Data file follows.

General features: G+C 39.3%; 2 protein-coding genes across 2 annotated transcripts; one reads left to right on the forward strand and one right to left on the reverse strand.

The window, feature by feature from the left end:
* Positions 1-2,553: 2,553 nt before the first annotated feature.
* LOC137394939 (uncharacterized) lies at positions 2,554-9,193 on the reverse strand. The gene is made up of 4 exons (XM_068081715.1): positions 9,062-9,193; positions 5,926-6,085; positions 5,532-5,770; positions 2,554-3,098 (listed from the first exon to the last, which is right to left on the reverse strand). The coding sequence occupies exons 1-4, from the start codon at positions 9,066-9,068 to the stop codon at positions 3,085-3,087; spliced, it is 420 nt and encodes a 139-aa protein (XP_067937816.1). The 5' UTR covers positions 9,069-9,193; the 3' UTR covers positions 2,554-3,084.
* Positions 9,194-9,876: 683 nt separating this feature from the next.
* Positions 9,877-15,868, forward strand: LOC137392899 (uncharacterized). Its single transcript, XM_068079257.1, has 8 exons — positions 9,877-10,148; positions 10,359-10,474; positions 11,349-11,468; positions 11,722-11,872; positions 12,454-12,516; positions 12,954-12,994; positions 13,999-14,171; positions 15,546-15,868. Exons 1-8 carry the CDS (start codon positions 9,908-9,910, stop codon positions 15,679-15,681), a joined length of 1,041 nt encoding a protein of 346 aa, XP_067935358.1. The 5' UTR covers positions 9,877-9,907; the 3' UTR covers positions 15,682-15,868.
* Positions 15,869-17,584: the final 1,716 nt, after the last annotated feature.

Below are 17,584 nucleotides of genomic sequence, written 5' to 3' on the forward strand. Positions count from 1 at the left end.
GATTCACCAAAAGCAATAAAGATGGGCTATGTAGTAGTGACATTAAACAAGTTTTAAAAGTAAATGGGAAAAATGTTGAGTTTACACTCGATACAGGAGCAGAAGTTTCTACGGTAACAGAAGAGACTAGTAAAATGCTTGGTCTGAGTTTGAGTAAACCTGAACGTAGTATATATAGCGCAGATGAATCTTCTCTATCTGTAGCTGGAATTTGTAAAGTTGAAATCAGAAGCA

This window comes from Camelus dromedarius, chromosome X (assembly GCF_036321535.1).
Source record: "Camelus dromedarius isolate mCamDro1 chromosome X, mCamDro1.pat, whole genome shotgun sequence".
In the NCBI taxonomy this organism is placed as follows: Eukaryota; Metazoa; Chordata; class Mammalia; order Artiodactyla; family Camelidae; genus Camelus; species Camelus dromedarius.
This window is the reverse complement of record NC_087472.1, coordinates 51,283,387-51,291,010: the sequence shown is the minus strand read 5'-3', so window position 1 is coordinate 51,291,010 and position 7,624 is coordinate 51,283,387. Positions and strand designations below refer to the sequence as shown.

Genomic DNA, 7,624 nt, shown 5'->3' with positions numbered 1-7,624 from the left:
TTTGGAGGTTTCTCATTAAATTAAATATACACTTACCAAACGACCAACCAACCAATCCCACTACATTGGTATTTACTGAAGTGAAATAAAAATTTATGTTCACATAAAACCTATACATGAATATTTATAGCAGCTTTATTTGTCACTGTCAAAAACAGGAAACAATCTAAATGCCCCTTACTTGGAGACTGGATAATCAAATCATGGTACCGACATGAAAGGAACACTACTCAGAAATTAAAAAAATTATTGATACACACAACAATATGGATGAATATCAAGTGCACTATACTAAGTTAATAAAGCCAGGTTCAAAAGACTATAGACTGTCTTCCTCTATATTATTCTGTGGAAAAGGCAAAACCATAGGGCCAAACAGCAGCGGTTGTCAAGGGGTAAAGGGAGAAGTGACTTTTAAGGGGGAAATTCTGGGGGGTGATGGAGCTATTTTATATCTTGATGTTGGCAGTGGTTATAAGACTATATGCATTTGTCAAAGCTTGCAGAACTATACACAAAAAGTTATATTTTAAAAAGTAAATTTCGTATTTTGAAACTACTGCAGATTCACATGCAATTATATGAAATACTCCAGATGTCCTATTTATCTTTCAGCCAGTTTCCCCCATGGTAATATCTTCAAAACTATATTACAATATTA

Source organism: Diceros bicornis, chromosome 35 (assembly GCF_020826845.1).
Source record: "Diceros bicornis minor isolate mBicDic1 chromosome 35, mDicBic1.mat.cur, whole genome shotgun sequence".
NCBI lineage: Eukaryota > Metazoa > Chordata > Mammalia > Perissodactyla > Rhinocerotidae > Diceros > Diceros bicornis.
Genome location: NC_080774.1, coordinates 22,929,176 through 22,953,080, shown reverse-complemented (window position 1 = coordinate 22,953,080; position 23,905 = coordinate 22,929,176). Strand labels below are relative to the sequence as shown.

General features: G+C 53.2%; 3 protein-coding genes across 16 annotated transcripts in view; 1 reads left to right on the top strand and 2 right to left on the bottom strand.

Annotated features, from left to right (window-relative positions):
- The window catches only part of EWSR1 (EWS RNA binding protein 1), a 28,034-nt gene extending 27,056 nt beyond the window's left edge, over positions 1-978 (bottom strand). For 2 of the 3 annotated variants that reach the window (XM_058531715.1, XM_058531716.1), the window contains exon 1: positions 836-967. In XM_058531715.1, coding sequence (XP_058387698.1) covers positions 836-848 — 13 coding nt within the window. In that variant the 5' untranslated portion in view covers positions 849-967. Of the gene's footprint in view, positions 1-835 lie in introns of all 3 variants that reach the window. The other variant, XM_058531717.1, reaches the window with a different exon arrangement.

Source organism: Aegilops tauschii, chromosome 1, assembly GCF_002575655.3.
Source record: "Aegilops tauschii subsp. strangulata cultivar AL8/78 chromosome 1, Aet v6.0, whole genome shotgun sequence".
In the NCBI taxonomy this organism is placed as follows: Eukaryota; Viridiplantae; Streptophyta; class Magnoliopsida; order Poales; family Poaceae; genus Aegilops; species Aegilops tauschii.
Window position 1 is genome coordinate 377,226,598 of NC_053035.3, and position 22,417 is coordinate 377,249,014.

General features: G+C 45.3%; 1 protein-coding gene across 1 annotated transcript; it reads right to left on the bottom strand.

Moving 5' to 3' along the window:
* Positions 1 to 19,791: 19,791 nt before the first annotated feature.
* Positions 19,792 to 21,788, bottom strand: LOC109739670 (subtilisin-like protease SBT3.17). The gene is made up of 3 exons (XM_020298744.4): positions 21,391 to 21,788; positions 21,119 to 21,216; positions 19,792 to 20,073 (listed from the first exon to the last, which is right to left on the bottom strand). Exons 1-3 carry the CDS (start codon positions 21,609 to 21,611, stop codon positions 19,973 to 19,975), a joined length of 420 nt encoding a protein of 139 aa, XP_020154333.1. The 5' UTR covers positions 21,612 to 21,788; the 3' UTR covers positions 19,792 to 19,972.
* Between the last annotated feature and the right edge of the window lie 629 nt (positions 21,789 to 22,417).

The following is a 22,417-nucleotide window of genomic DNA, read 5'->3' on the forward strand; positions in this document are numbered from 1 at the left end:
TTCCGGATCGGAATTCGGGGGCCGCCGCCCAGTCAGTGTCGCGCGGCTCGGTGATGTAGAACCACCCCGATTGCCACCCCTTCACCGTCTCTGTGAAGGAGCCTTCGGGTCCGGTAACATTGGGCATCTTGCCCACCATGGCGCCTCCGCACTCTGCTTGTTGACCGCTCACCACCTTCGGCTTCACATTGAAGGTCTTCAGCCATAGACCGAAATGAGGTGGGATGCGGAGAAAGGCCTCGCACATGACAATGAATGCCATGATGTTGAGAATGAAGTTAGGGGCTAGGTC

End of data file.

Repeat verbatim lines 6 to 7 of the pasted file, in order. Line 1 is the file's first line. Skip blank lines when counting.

* Positions 9,877-15,868, forward strand: LOC137392899 (uncharacterized). Its single transcript, XM_068079257.1, has 8 exons — positions 9,877-10,148; positions 10,359-10,474; positions 11,349-11,468; positions 11,722-11,872; positions 12,454-12,516; positions 12,954-12,994; positions 13,999-14,171; positions 15,546-15,868. Exons 1-8 carry the CDS (start codon positions 9,908-9,910, stop codon positions 15,679-15,681), a joined length of 1,041 nt encoding a protein of 346 aa, XP_067935358.1. The 5' UTR covers positions 9,877-9,907; the 3' UTR covers positions 15,682-15,868.
* Positions 15,869-17,584: the final 1,716 nt, after the last annotated feature.